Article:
When No Intervention Is Good Enough

By Robyn D. Walser, PhD

“There is nothing that will ever change what happened…there is no place to turn to. These experiences have invaded and ruined every aspect of my life. There is nothing anyone can do.”  —Client in therapy

Have you ever encountered a client who responds to suggestions, feedback, comments, ideas, musings, reflections, and requests with comments that indicate, in some fashion, that you have got it all wrong? That you in some way have missed the point. Whatever has been said is somehow short of the client’s expectations or is wholly false. The overall sense is that nothing you will say or do will work; nothing will be, nor is, good enough. If you have had this experience as a therapist, you are not alone.

Therapists in these circumstances can come to feel frustrated, impotent, intimidated, criticized, or perhaps all the above. In this context, therapists can feel shut down and ineffective. It is important to remember that clients shape our behavior, too.

What can you do? Here are five ideas grounded in acceptance and commitment therapy (ACT) theory:

  1. Remember the client has a history. Review the struggles that the client has been through. The client isn’t behaving this way to try and frustrate you or make you feel impotent. They have a learning history that has led them to engage in this behavior. Detecting its function, rather than its form, can help you get unstuck.
  2. Engage in perspective taking. See the therapeutic work through the client’s eyes. Notice that they are in pain. Notice that they are truly stuck, and likely fused with a story about how nothing can help. Be careful not to become fused as well. Buying their story that nothing is good enough will place both of you in the same situation.
  3. Focus on the present moment. Bring your awareness to the intrapersonal (what you think and feel) and interpersonal (what is happening between you) processes that are happening in the moment. Give voice to your internal experience. Notice with the client how the rejections of suggestions impact the relationship and the therapy.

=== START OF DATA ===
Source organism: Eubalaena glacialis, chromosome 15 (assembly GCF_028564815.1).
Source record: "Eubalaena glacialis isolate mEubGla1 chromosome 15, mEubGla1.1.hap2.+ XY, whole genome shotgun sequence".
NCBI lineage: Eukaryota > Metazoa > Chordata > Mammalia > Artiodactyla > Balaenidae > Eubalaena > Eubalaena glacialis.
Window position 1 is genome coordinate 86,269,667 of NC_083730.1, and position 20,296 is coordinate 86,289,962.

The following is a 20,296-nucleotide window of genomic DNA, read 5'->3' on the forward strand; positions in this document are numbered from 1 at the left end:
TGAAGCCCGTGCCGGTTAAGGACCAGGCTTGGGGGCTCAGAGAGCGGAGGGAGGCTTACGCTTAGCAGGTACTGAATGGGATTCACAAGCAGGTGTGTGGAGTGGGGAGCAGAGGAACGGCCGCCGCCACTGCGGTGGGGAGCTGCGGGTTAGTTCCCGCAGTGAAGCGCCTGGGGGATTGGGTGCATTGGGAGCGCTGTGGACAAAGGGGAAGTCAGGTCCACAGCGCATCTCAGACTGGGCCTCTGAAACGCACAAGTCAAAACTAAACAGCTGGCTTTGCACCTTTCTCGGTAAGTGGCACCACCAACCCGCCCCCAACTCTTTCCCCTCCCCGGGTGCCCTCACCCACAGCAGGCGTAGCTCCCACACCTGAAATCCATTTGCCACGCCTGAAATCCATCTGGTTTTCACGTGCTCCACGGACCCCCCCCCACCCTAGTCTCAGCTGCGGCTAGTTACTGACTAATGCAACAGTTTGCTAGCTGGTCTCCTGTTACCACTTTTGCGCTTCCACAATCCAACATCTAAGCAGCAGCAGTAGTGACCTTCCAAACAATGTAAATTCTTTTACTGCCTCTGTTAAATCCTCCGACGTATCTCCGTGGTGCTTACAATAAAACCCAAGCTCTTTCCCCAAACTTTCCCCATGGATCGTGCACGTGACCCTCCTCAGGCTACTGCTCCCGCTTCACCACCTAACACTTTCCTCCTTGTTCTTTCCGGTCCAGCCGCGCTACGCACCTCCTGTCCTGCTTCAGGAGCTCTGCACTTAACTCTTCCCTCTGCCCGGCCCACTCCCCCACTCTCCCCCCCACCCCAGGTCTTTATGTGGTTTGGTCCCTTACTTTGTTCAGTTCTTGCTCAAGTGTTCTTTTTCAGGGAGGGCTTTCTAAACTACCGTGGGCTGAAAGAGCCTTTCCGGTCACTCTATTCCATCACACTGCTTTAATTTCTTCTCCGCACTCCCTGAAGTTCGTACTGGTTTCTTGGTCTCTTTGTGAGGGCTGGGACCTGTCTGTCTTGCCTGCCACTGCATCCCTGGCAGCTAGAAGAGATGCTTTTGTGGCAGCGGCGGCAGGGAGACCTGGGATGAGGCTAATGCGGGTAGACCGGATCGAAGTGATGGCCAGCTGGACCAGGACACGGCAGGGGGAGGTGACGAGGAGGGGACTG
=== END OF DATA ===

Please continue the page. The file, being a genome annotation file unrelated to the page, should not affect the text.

4. Compassionately focus on the cost. Explore the cost of “Nothing is good enough” in terms of values. Work with the client to be curious about how this behavior limits their life and leads to rigidity with respect to options and possibilities.
  5. Model flexibility. Whenever the client gives you feedback, makes suggestions, or questions what you do, model receptive flexibility. Be curious about what they are saying, and perhaps note that you will give what they are suggesting a try. Invite them to join you in a process of discovery.

One caution: Although defusion might seem like the perfect intervention in this situation, it can backfire. Clients who are fused with “nothing works” can sometimes see defusion in the same way. It can be an opportunity for some great defusion work if you can connect the client with the ongoing process of thinking, but if you do a simple defusion exercise, be prepared for the client to say, “That didn’t work.”

Robyn D. Walser, PhD, is codirector of the Bay Area Trauma Recovery Clinic, staff psychologist at the National Center for PTSD Dissemination and Training Division, and assistant clinical professor in the department of psychology at the University of California, Berkeley. As a licensed clinical psychologist, she maintains an international training, consulting, and therapy practice. Walser is developing innovative ways to translate science into practice, with a focus on the dissemination of state-of-the-art knowledge and treatment interventions.

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